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RBNZ Interest Rate Decision And Statement

Feb 12 2019, 07:54 PM (+06) |

We could see some volatility in NZD pairs later in the Asian session around what is probably the most important and market-moving event of the month: the RBNZ’s monetary policy decision and subsequent statement.

Here’s a look at what’s going on in the markets and what we might expect for the event.

Schedule and Consensus

The interest rate decision is expected at 02:00 on Wednesday CET (or 20:00 on Tuesday EST), but the broadest consensus is that the bank will keep rates steady at 1.75%.

Where we’re likely to see change is an hour later when Governor Orr holds a scheduled press conference. The Governor is expected to give a more dovish outlook for the currency, something in line with what we saw from Australia last week.

There are even some analysts who are speculating that the RBNZ might try to outdo the RBA in a swing towards a softer stance.

What’s Been Going On

In order to understand how the market will react to this, it’s best to get a handle on why analysts and investors are expecting the change in stance.

Firstly, the more straightforward explanation is that New Zealand and Australia have a strong economic connection, and their currencies often move in tandem. In addition, economic issues in Australia are typically mirrored in New Zealand.

The RBA has recently softened their tone because of underperforming data releases due to the housing slump, trade issues, and the lack of growth in China.

Although New Zealand  seems to have avoided the housing price slump for now, they are still open to be indirectly affected by ongoing trade concerns. Not to mention, domestic economic data has been disappointing of late, as we’ve previously discussed .

The Case for Dovishness

The latest GDP data hasn’t been released yet, but from performance through other indicators, it doesn’t bode too well.

Inflation is still just below the target rate, registering 1.9% in the last couple of months. Tourist arrivals are up, but so is unemployment. This is showing a bit of a disconnect, because even though businesses are anecdotally reporting that it’s hard to find workers, wages aren’t going up. They only increased 0.5% at an annual inflation-adjusted rate.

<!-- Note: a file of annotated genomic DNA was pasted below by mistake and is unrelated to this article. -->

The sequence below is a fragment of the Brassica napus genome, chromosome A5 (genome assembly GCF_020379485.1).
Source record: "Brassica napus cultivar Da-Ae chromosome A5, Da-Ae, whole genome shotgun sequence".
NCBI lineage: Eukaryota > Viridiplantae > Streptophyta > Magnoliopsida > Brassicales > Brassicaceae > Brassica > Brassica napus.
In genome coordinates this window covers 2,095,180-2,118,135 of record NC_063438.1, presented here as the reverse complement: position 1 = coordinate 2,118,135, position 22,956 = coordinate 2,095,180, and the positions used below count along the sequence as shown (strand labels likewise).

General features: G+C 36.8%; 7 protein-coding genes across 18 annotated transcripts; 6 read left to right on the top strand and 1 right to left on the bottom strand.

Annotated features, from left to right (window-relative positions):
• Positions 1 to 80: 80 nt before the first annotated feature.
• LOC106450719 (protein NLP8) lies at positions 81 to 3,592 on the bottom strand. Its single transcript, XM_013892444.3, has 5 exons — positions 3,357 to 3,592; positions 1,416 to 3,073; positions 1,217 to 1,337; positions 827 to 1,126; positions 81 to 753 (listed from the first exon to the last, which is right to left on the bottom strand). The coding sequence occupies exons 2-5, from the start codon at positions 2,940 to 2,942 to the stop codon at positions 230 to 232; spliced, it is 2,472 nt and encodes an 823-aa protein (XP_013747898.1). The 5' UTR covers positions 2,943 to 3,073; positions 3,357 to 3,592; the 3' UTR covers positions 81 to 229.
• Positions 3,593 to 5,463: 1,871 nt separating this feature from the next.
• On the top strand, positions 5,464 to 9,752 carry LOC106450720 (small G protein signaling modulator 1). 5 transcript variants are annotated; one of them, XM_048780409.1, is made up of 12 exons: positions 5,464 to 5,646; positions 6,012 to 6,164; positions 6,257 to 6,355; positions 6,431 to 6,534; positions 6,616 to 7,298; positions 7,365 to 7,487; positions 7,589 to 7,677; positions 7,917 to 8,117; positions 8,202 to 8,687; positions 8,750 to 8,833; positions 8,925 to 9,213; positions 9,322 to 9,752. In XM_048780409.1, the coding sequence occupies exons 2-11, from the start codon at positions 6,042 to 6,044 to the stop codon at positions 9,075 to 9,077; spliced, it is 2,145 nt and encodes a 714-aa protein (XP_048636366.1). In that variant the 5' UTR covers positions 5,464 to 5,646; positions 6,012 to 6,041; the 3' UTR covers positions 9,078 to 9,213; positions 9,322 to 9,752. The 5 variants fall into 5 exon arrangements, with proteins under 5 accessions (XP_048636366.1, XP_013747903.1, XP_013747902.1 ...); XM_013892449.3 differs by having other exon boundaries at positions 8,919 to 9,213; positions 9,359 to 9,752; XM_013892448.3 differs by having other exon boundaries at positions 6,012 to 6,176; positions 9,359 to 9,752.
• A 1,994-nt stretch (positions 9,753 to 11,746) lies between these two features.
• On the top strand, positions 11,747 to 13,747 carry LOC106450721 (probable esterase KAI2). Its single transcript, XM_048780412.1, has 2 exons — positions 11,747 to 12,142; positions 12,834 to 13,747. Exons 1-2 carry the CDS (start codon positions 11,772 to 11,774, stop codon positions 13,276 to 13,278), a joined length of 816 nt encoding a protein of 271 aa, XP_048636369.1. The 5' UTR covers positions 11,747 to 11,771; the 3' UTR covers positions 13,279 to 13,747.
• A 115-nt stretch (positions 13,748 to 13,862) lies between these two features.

Last week we saw a drop in the NZDUSD which coincided with the release of employment data. Some analysts are attributing this drop in pricing to an expectation of a dovish tone from the RBNZ, and a direct response to domestic data. However, this was also after the RBA’s policy decision and the more dovish tone it adopted during its press conference.

The Market

If we work under the theory that the market has been pricing in a dovish tone, this would imply that should the RBNZ stay pat on the interest rate and mirror the RBA in outlook, there could be something of a “relief” rally to the NZDUSD.

This is what some analysts are projecting. With such a broad consensus that the bank will have a more depressed outlook, the bears could have pushed out the bulls over the last couple of days. However, when the data comes out, the only traders left will be the more optimistic ones.

Another reading is that the NZD is moving in line with the AUD due to a combination of data and export outlook that is pushing both currencies back into the downward trajectory they’ve had since November. The trajectory was interrupted by the sudden rise in iron ore prices two weeks ago.

This would imply that a dovish tone is not as priced in as analysts think, and we could see the NZDUSD take another leg down in response to a more dovish tone.

Of course, there is still the much less likely scenario that the bank doesn’t change its stance at all. Afterall, NZ data, while less than stellar, is still performing better than its largest neighbor.

Orr might judge that the currency can wait a month to the next meeting. This would likely send the NZDUSD rocketing upwards.

The even less likely scenario is that the outlook is so depressing that the bank comes out and cuts the rate to 1.50%, which virtually no one is expecting, and that would lead the currency to collapse.

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